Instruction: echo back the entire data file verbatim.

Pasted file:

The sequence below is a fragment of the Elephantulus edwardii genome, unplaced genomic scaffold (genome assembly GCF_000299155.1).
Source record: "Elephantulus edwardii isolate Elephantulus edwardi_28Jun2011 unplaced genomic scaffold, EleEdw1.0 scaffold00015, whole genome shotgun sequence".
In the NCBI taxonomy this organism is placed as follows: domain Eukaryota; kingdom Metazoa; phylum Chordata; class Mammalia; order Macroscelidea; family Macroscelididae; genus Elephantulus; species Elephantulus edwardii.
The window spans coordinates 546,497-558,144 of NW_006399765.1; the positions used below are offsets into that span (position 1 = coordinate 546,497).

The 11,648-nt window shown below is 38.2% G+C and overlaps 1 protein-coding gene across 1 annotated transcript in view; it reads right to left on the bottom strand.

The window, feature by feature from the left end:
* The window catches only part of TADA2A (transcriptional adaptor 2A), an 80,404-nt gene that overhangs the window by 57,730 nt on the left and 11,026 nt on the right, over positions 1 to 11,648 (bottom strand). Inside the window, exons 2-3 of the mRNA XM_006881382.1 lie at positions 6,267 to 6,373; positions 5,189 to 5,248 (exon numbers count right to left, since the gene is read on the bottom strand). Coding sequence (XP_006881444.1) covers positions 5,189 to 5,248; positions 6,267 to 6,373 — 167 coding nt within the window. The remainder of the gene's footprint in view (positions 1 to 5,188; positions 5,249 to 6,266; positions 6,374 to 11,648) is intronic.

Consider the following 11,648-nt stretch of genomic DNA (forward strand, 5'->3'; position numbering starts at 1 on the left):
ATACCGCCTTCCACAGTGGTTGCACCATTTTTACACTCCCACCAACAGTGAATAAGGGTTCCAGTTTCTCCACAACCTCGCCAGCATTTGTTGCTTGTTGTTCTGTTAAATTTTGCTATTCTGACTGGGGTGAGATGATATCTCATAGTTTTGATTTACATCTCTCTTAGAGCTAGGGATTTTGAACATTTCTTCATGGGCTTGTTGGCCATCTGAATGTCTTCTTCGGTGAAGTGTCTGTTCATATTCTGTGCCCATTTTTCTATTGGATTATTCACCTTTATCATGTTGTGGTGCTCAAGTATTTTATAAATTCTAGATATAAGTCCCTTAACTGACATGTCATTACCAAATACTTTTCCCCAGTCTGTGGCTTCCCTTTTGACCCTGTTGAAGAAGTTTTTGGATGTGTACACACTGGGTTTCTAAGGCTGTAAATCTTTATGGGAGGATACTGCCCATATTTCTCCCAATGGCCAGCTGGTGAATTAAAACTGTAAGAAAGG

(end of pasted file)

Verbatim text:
The sequence below is a fragment of the Elephantulus edwardii genome, unplaced genomic scaffold (genome assembly GCF_000299155.1).
Source record: "Elephantulus edwardii isolate Elephantulus edwardi_28Jun2011 unplaced genomic scaffold, EleEdw1.0 scaffold00015, whole genome shotgun sequence".
In the NCBI taxonomy this organism is placed as follows: domain Eukaryota; kingdom Metazoa; phylum Chordata; class Mammalia; order Macroscelidea; family Macroscelididae; genus Elephantulus; species Elephantulus edwardii.
The window spans coordinates 546,497-558,144 of NW_006399765.1; the positions used below are offsets into that span (position 1 = coordinate 546,497).

The 11,648-nt window shown below is 38.2% G+C and overlaps 1 protein-coding gene across 1 annotated transcript in view; it reads right to left on the bottom strand.

The window, feature by feature from the left end:
* The window catches only part of TADA2A (transcriptional adaptor 2A), an 80,404-nt gene that overhangs the window by 57,730 nt on the left and 11,026 nt on the right, over positions 1 to 11,648 (bottom strand). Inside the window, exons 2-3 of the mRNA XM_006881382.1 lie at positions 6,267 to 6,373; positions 5,189 to 5,248 (exon numbers count right to left, since the gene is read on the bottom strand). Coding sequence (XP_006881444.1) covers positions 5,189 to 5,248; positions 6,267 to 6,373 — 167 coding nt within the window. The remainder of the gene's footprint in view (positions 1 to 5,188; positions 5,249 to 6,266; positions 6,374 to 11,648) is intronic.

Consider the following 11,648-nt stretch of genomic DNA (forward strand, 5'->3'; position numbering starts at 1 on the left):
ATACCGCCTTCCACAGTGGTTGCACCATTTTTACACTCCCACCAACAGTGAATAAGGGTTCCAGTTTCTCCACAACCTCGCCAGCATTTGTTGCTTGTTGTTCTGTTAAATTTTGCTATTCTGACTGGGGTGAGATGATATCTCATAGTTTTGATTTACATCTCTCTTAGAGCTAGGGATTTTGAACATTTCTTCATGGGCTTGTTGGCCATCTGAATGTCTTCTTCGGTGAAGTGTCTGTTCATATTCTGTGCCCATTTTTCTATTGGATTATTCACCTTTATCATGTTGTGGTGCTCAAGTATTTTATAAATTCTAGATATAAGTCCCTTAACTGACATGTCATTACCAAATACTTTTCCCCAGTCTGTGGCTTCCCTTTTGACCCTGTTGAAGAAGTTTTTGGATGTGTACACACTGGGTTTCTAAGGCTGTAAATCTTTATGGGAGGATACTGCCCATATTTCTCCCAATGGCCAGCTGGTGAATTAAAACTGTAAGAAAGG